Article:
TABOO - TRANSGRESSION - TRANSCENDENCE
in Art & Science
27-29 September 2023, Malta Society of Arts, Valletta
A miracle is defined as an extraordinary event that is not explicable by natural or scientific laws and is therefore attributed to a divine agency. Miracles can take many forms, from healings and cures to natural phenomena that defy explanation (Sulmasy, 2007). They can also be seen as a sign of the presence of a divine being or as a way to communicate a message or a warning. In some instances, they are also associated with the presence of holy figures, such as saints and prophets, who are believed to have special powers or connections to the divine.
The Lactation Miracle, in which Saint Bernard is said to have helped a woman who was unable to breastfeed her newborn, is a popular subject in art history (Sperling, 2018). Representations of this miracle can be found in various forms of art, such as frescoes, paintings, and sculptures from the medieval and Renaissance period. These works often depict Saint Bernard placing his hands on the woman's breasts while an angel or a child is shown suckling breastmilk. It is also often depicted in scenes of the Madonna Lactans, with the nursing Madonna squirting milk out of her breast (Olson, 2014). These metaphorical representations are used to emphasize the miracle as a symbol of spiritual nourishment, and the ability of Saints to work miracles on earth.
As part of my practice as a bioartist, I have collected several breastmilk samples for an installation piece entitled Monstra te esse Matrem. I have been inspired for this work by my own scientific research on breastmilk and by the Lactation Miracle of Saint Bernard. In mathematical terms, a miracle is an event that has a probability of occurrence that is so low that it can be considered as an exception to the laws of probability (Kruskal, 1988). This paper addresses the complexities of generating a miracle with a known probability; the algorithmic and mechanical difficulties of creating a stochastic artwork that squirts milk as a modern reinterpretation of the Lactation Miracle. It collapses ancestral myths attributing magical properties to breastmilk with recent work on the immunological properties of the human milk microbiome (Lyons et al., 2020).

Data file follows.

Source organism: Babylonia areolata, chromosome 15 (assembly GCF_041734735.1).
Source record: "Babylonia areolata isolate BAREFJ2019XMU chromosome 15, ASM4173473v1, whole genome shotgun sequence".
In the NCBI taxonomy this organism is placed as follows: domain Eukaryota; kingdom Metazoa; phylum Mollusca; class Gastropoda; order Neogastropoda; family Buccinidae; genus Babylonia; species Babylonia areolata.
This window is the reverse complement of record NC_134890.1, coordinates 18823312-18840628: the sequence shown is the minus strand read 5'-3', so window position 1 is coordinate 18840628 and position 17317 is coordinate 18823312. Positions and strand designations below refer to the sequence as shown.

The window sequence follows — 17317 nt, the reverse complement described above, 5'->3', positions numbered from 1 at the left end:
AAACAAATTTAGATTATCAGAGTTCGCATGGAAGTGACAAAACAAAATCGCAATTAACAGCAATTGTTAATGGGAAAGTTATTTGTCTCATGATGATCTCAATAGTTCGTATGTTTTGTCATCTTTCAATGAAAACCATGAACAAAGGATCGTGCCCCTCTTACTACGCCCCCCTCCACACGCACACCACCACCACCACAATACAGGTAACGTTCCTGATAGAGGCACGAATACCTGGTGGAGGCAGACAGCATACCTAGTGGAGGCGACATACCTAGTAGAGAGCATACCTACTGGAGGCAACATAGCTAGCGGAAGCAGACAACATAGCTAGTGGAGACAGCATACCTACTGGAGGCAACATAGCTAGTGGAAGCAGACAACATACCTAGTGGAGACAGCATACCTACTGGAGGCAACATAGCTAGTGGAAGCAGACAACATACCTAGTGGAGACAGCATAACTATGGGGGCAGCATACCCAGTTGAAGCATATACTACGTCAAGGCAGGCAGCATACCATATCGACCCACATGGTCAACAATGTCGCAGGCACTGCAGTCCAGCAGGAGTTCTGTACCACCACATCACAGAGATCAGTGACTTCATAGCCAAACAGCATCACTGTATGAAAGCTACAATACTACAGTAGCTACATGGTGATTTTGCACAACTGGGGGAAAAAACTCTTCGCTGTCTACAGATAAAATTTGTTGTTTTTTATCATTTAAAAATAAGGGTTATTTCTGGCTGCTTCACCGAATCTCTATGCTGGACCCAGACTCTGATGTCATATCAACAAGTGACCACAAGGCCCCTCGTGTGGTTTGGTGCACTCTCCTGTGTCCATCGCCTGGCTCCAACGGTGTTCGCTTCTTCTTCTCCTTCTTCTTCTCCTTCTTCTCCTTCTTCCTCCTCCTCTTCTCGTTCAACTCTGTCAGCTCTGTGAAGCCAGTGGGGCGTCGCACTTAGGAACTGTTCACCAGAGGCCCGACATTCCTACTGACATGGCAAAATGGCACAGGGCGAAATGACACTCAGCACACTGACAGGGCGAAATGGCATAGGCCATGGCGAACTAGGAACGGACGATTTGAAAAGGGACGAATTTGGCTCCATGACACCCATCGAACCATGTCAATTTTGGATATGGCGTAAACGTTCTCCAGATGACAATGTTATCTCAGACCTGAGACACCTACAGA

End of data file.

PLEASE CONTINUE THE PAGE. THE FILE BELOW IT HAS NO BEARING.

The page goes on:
Kruskal, W. (1988). Miracles and statistics: the casual assumption of independence. Journal of the American Statistical Association, 83(404), 929–940.
Lyons, K. E., Ryan, C. A., Dempsey, E. M., Ross, R. P., & Stanton, C. (2020). Breast milk, a source of beneficial microbes and associated benefits for infant health. Nutrients, 12(4), 1039.
Olson, V. (2014). Embodying the Saint: mystical visions, Maria Lactans and the miracle of Mary's milk, pages 151-158 in J. Robinson, L. DeBeer, and A. Harndon (Eds), Matter of Faith: An Interdisciplinary Study of Relics and Relic Veneration in the Medieval Period. British Museum Research Publication.
Sperling, J. (2018). Squeezing, squirting, spilling milk: the lactation of Saint Bernard and the Flemish Madonna Lactans (ca. 1430–1530). Renaissance Quarterly, 71, 868–918.
Sulmasy, D. P. (2007). What is a miracle? Southern Medical Journal, 100(12), 1223–1228.
François-Joseph Lapointe is a biologist and bioartist, Full professor in the Department of Biological Sciences at the Université de Montréal (Canada). He holds a PhD in evolutionary biology (1992) and another PhD in the studies and practices of the arts (2012). As part of his research in biology, he is interested in phylogenetics, systematics, population genetics, and the human microbiome. As part of his interdisciplinary artistic practice, he draws inspiration from models of molecular biology and genetics. He is the author of 140 scientific publications and more than 300 international conferences. His artistic work has notably been presented at the Musée de la civilization (Quebec), Transmediale (Berlin), New York Hall of Science (New York), Ars Electronica (Linz), Medical Museion (Copenhagen), Science Gallery (London) and the Pompidou Center (Paris).